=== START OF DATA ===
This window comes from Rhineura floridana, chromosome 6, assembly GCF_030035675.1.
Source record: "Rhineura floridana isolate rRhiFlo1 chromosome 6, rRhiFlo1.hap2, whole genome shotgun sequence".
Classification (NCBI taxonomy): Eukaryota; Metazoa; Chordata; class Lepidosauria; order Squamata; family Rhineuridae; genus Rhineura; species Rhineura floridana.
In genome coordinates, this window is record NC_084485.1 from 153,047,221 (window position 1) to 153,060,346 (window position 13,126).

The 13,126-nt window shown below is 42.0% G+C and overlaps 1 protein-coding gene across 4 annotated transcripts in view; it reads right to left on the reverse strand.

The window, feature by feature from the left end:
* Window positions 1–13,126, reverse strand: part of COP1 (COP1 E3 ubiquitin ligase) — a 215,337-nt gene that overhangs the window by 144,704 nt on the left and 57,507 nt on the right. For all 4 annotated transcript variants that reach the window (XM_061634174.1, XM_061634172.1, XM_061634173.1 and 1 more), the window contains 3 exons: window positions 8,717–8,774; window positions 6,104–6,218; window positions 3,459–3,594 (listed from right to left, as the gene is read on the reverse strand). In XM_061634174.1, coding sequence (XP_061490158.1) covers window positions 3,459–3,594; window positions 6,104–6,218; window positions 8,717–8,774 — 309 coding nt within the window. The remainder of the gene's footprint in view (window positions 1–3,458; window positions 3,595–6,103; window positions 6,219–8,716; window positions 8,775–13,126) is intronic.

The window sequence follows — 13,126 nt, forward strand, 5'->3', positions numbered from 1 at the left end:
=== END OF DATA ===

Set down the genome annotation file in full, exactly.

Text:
This window comes from Rhineura floridana, chromosome 6, assembly GCF_030035675.1.
Source record: "Rhineura floridana isolate rRhiFlo1 chromosome 6, rRhiFlo1.hap2, whole genome shotgun sequence".
Classification (NCBI taxonomy): Eukaryota; Metazoa; Chordata; class Lepidosauria; order Squamata; family Rhineuridae; genus Rhineura; species Rhineura floridana.
In genome coordinates, this window is record NC_084485.1 from 153,047,221 (window position 1) to 153,060,346 (window position 13,126).

The 13,126-nt window shown below is 42.0% G+C and overlaps 1 protein-coding gene across 4 annotated transcripts in view; it reads right to left on the reverse strand.

The window, feature by feature from the left end:
* Window positions 1–13,126, reverse strand: part of COP1 (COP1 E3 ubiquitin ligase) — a 215,337-nt gene that overhangs the window by 144,704 nt on the left and 57,507 nt on the right. For all 4 annotated transcript variants that reach the window (XM_061634174.1, XM_061634172.1, XM_061634173.1 and 1 more), the window contains 3 exons: window positions 8,717–8,774; window positions 6,104–6,218; window positions 3,459–3,594 (listed from right to left, as the gene is read on the reverse strand). In XM_061634174.1, coding sequence (XP_061490158.1) covers window positions 3,459–3,594; window positions 6,104–6,218; window positions 8,717–8,774 — 309 coding nt within the window. The remainder of the gene's footprint in view (window positions 1–3,458; window positions 3,595–6,103; window positions 6,219–8,716; window positions 8,775–13,126) is intronic.

The window sequence follows — 13,126 nt, forward strand, 5'->3', positions numbered from 1 at the left end: